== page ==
Middlebury

Difference between revisions of "Benefits of Complex Passwords and Password Changes"

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== What can a malicious person do with your password?  ==
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#REDIRECT [[Passwords]]
 
 
*Send spam through your account, putting your name, as well as the College's e-mail, on a black list. Being on a blacklist means that many other educational institutions, and companies will BLOCK ALL e-mail coming from Middlebury.
 
*Steal the e-mail addresses of other members of Middlebury College, and attempt to hack those accounts using YOUR account.
 
*Using YOUR account, break into many of our electronic databases, such as Banner, potentially getting access to a lot of sensitive, personal data (or financial data).
 
*Break into College computers using YOUR account and infect them with viruses. Use the infected computers to spread even more viruses and spam. The viruses installed can be used to steal credit card data or steal more passwords.
 
 
 
'''Note how, if you password is stolen, you are NOT the only person affected!'''
 
 
 
== Why is it better to use a complex password?  ==
 
 
 
Passwords are (usually) stolen using four methods:
 
 
 
*tricking you into giving out your password.
 
*guessing your password.
 
*capturing your password when you type it in on a computer that's been infected with a virus.
 
*stealing stored/saved passwords. (the next section talks about the perils of stored/saved passwords)
 
 
 
Complex passwords have no benefit when the attacker is using the first method. However, complex passwords immensely protect against the other three attacks.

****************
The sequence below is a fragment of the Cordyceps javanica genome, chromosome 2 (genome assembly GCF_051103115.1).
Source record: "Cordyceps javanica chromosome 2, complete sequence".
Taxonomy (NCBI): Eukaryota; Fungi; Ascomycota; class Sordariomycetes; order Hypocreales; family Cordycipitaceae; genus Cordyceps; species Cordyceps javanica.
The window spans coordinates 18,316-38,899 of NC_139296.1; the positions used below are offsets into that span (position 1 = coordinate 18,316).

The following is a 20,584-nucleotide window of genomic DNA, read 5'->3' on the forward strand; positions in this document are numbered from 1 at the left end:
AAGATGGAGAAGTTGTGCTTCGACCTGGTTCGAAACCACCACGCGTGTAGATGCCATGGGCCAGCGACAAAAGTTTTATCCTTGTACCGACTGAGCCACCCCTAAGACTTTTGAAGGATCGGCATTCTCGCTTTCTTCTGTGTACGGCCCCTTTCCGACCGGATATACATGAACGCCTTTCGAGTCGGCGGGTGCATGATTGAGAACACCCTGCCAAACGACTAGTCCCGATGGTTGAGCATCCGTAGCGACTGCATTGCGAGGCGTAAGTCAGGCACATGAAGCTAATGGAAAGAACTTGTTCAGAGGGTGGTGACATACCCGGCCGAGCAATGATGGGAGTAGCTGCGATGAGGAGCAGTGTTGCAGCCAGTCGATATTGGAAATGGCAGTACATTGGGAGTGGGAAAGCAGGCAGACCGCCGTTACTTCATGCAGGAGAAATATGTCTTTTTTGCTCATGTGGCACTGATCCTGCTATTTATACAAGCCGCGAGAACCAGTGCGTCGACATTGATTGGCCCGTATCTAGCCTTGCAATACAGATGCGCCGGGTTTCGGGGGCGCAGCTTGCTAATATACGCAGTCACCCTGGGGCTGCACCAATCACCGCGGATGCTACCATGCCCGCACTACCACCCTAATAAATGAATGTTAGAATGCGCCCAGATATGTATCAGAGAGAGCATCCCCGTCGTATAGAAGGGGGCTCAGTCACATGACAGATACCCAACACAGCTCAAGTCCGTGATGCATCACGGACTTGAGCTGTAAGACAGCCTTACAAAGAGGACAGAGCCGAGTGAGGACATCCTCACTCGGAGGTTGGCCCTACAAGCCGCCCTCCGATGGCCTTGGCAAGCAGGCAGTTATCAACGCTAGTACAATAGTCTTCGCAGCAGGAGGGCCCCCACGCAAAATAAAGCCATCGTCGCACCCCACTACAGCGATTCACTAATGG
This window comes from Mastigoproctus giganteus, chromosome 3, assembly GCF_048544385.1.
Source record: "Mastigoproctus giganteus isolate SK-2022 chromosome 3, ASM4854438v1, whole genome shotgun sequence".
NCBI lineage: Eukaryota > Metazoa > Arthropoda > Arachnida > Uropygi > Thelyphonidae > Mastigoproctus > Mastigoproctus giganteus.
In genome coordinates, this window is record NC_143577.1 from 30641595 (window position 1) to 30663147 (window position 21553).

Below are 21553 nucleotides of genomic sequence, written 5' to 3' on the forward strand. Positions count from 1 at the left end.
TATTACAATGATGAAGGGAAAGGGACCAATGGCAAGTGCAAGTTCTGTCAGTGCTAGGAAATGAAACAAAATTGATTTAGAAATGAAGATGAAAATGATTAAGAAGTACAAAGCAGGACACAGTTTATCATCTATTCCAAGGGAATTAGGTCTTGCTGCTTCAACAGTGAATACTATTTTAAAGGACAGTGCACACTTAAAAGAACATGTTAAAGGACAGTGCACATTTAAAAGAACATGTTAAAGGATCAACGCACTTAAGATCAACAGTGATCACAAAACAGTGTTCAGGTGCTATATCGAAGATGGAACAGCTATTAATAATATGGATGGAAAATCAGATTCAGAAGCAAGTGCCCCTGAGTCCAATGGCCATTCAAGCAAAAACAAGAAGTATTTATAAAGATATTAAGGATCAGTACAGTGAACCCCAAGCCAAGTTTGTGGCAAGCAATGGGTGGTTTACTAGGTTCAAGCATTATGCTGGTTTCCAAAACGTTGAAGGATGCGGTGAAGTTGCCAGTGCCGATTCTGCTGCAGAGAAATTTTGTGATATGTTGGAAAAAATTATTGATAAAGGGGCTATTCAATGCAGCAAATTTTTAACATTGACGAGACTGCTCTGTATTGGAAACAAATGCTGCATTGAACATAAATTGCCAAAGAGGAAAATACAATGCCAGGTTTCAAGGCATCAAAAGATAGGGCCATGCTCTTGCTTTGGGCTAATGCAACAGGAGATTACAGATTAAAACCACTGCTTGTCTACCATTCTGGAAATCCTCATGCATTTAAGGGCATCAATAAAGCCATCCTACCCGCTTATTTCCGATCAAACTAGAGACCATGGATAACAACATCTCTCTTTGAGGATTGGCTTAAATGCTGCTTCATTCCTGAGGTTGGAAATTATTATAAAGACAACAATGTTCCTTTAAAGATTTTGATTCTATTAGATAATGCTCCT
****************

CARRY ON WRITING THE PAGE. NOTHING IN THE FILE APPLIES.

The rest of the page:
#Complex passwords are harder to guess (yes, computers can be programmed to guess hundreds of thousands of passwords in a few minutes). The current password policy makes them extremely hard to guess.
 
#Complex passwords are harder to capture.
 
#Complex passwords, if stored/saved, are harder to extract. (the next section talks about the perils of stored/saved passwords)
 
 
 
== Why do we have to change our password every 6 months?  ==
 
 
 
This has a three-fold advantage:
 
 
 
*it foils password guessing (see 1 below).
 
*if your password has been compromised, it reduces the impact of this unfortunate event.
 
*it makes "saved" or "stored" passwords useless (why is this a good thing? see 2 below).
 
 
 
#A computer can spend several months tirelessly trying to guess your password. When you reset your password, any progress that's the malicious person/computer has made is effectively diminished.
 
#Saved (or stored) passwords are convenient. They are also convenient for malicious people. Your password may be accidentally (or intentionally) stored on your work computer, your home computer, or another computer where you typed in your password <ref>For example, internet browsers will try to store your password when you login to Webmail. Remember to always say NO when a program offers to save/store your password.</ref>. Say this computer gets stolen. Now your password is in the hands of the thief. If the computer is stolen by (or sold to) a technically savvy person, your password can be easily extracted. Also, if the computer is infected with a virus, the virus can steal your saved password. However, by changing your password every 6 months, you make the stored/saved password useless!
 
 
 
==Footnotes==
 
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<references/>
 
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[[Category:Account]]
 

Latest revision as of 11:44, 10 November 2009

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